At least two of my opponents have made very clear that they are seeking higher office. … None of my opponents have practiced in their careers in the circuit courts—one's not a lawyer at all. One had a career in the federal system and another is a Washington lobbyist. This office needs to be run by someone with intimate knowledge of how the courts work.

WCT: Are they any particular responsibilities to the LGBT community you think that the court clerk has?

JM: There are a lot of ways that the court clerk interacts with our community. I have dedicated a good portion of my career to making sure that public offices—and private places of employment—are open and affirming to the LGBT community. I absolutely will make it a priority to make sure the clerk's office is welcoming and affirming to the LGBT community in the same way that I have for decades. … The work that I've done for LGBT civil rights will translate to my work in the clerk's office, to make sure that the clerk's office is open and affirming—whether that's in the area of probate, where same-sex couples enter into the court system when there's a death, or transgender issues, as another example. In the area of divorce, we're seeing [same-sex] couples, like any other couples, are getting divorced. There are matrimonial issues, child-custody issues. We need to make sure that the clerk's office is 100 percent respectful of the LGBT community and doesn't discriminate.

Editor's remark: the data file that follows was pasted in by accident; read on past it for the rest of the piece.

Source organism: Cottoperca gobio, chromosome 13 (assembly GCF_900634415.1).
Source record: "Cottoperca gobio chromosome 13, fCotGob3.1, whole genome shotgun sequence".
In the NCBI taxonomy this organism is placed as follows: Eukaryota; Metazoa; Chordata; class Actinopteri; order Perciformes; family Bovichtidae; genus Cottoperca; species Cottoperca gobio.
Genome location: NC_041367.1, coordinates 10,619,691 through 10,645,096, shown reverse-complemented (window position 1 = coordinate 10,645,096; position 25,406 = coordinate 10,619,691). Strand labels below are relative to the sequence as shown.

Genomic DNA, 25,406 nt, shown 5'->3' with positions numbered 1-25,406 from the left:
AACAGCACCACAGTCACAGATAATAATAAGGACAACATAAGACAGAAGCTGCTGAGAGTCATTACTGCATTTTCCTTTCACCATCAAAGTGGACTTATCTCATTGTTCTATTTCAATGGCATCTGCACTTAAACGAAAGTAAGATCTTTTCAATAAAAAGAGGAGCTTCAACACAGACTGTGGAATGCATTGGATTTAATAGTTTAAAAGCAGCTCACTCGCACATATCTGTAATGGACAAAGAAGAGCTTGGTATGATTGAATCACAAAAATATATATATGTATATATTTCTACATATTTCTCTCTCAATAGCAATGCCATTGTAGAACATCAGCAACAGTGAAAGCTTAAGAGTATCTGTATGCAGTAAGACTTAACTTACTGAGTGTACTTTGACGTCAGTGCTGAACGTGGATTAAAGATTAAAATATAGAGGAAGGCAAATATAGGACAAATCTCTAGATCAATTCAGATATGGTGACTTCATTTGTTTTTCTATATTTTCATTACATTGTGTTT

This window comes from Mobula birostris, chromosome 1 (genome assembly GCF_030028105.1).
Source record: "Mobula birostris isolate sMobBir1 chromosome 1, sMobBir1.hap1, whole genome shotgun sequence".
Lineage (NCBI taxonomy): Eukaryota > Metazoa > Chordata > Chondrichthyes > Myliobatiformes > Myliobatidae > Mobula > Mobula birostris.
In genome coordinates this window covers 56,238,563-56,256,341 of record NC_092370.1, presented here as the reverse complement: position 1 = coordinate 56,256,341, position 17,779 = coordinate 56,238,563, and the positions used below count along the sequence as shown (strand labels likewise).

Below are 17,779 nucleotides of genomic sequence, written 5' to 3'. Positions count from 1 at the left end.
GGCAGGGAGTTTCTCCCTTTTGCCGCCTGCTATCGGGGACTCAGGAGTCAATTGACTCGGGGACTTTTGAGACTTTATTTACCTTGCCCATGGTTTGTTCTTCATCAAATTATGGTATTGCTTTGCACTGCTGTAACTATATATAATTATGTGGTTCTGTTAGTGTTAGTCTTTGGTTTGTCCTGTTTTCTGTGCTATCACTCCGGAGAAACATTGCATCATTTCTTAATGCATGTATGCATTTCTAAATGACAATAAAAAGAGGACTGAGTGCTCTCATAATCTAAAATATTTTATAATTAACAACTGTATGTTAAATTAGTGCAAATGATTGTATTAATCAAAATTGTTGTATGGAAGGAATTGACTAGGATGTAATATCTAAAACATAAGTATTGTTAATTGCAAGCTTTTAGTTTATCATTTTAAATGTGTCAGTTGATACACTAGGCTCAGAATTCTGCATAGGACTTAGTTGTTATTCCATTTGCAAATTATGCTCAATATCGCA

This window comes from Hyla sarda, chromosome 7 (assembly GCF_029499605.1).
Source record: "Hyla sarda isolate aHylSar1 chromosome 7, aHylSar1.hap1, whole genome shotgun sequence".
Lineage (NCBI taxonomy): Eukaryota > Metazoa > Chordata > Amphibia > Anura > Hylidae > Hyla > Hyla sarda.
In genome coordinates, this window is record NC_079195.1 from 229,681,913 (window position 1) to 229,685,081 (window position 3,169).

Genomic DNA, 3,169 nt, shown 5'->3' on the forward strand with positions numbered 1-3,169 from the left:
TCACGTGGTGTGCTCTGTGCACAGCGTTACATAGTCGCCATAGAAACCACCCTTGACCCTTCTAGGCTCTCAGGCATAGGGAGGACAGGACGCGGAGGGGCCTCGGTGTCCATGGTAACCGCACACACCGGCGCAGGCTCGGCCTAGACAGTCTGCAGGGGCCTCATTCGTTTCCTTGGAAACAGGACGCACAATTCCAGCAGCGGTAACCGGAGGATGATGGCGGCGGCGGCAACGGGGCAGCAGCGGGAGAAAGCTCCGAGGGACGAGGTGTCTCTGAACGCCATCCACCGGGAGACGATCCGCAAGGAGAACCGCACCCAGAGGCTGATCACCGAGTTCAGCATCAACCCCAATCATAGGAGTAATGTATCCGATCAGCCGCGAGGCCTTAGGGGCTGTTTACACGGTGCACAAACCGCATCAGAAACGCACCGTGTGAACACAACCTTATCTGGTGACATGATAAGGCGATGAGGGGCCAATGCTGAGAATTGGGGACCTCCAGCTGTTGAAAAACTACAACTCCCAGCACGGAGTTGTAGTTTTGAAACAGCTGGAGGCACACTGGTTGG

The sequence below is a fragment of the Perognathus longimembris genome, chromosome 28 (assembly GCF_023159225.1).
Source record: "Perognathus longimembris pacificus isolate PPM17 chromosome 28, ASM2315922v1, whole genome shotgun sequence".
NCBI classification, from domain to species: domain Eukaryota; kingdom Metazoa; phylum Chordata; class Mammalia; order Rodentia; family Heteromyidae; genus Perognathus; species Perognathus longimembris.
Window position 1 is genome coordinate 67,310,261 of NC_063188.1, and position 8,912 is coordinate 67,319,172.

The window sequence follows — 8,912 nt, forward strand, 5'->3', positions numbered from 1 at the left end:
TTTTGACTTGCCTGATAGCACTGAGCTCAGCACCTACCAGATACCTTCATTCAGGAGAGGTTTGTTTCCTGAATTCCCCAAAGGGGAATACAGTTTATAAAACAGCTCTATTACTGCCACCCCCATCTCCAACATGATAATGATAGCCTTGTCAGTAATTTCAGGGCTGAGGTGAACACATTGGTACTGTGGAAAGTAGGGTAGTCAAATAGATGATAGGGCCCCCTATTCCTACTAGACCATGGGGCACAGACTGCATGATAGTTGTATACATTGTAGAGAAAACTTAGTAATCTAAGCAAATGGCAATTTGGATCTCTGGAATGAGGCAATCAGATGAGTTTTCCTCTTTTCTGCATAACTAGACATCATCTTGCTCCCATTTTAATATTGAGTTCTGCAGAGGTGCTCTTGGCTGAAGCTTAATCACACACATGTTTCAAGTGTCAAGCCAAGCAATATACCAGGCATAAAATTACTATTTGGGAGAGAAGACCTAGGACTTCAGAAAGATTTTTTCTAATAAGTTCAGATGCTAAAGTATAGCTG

WCT: You do have a long history of activism—speak about two or three moments or events that have been particularly meaningful for you.

JM: Certainly the work that I've done in workplace discrimination has been one of the centerpieces of my work as a civil rights earlier. We brought an action against the Chicago Transit Authority ( CTA ) and were successful in mandating changes at CTA and making sure that every single CTA employee has training in LGBT non-discrimination [practices]. My work against Hobby Lobby for their anti-transgender discrimination is ongoing and headed for the Illinois Supreme Court. That is a case of first-impression in Illinois and is going to be important in transgender workplace rights.

I also was instrumental in marriage-equality. I was on the board of Illinois Fights for Marriage, and a good portion of the marriage-equality campaign was headquartered in my office. With Chick-fil-A, we were the ones who called out their discriminatory practices and worked very hard to make sure that, in Chicago, we made a declaration that we were open and affirming of LGBT-rights and that businesses that businesses that provided accommodation were not entitled to make our community feel unwelcome and unwanted.

WCT: What's been the biggest challenge in this campaign?

JM: The population of Cook County is bigger than 27 states. The average person is not familiar with what the county clerk does, or how vitally important the clerk's office is for the administration of justice. It's a challenge to get out in a down-ballot race that most people aren't attuned to in an area as big as Cook County. We need to educate people and get them to care.

See .